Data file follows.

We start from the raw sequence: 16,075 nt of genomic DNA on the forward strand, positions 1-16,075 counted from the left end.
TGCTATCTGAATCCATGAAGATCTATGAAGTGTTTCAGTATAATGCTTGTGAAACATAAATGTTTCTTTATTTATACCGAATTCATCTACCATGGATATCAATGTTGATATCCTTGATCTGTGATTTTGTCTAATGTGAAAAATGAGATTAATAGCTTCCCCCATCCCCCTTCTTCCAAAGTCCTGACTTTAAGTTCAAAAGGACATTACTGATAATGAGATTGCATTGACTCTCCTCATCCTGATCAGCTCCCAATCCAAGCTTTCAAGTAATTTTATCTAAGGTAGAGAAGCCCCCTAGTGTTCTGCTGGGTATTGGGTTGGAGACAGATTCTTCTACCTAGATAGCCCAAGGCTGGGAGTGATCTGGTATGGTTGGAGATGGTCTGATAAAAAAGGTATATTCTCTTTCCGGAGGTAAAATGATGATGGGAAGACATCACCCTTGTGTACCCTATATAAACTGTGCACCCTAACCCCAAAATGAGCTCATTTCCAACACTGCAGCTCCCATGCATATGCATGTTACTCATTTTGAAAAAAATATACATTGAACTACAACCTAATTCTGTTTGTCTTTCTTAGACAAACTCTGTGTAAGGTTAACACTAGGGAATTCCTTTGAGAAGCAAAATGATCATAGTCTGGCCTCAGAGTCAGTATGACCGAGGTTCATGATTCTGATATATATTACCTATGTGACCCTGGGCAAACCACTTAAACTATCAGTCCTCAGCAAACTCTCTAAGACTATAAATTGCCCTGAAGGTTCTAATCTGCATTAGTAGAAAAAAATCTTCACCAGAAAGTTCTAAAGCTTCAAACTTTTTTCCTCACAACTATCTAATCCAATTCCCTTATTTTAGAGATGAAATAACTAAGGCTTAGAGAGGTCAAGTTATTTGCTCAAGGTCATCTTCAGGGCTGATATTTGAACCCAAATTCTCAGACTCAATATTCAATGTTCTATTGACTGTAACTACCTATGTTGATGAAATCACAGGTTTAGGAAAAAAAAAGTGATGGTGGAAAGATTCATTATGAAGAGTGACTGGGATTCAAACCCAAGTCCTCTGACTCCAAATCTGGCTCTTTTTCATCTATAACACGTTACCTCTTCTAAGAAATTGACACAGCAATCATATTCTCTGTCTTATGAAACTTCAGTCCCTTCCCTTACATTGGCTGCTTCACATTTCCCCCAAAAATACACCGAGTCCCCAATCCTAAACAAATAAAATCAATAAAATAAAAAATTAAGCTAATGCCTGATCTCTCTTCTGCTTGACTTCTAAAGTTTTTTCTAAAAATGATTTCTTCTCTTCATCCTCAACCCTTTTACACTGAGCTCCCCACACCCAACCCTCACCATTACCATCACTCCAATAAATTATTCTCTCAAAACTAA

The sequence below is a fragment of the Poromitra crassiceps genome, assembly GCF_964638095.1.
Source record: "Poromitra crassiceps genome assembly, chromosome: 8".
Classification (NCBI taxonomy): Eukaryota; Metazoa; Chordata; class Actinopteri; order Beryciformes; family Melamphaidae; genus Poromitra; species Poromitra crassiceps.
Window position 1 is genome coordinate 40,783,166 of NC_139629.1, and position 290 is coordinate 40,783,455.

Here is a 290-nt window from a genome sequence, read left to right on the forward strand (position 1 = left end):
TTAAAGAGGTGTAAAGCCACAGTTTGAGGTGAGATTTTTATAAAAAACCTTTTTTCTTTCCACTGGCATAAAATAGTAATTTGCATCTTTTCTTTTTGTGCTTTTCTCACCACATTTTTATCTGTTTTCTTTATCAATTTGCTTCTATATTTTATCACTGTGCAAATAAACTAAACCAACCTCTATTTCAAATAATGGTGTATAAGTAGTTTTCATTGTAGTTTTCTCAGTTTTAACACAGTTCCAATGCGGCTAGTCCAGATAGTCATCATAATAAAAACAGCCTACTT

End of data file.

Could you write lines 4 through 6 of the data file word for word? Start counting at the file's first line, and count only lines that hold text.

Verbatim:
Source record: "Poromitra crassiceps genome assembly, chromosome: 8".
Classification (NCBI taxonomy): Eukaryota; Metazoa; Chordata; class Actinopteri; order Beryciformes; family Melamphaidae; genus Poromitra; species Poromitra crassiceps.
Window position 1 is genome coordinate 40,783,166 of NC_139629.1, and position 290 is coordinate 40,783,455.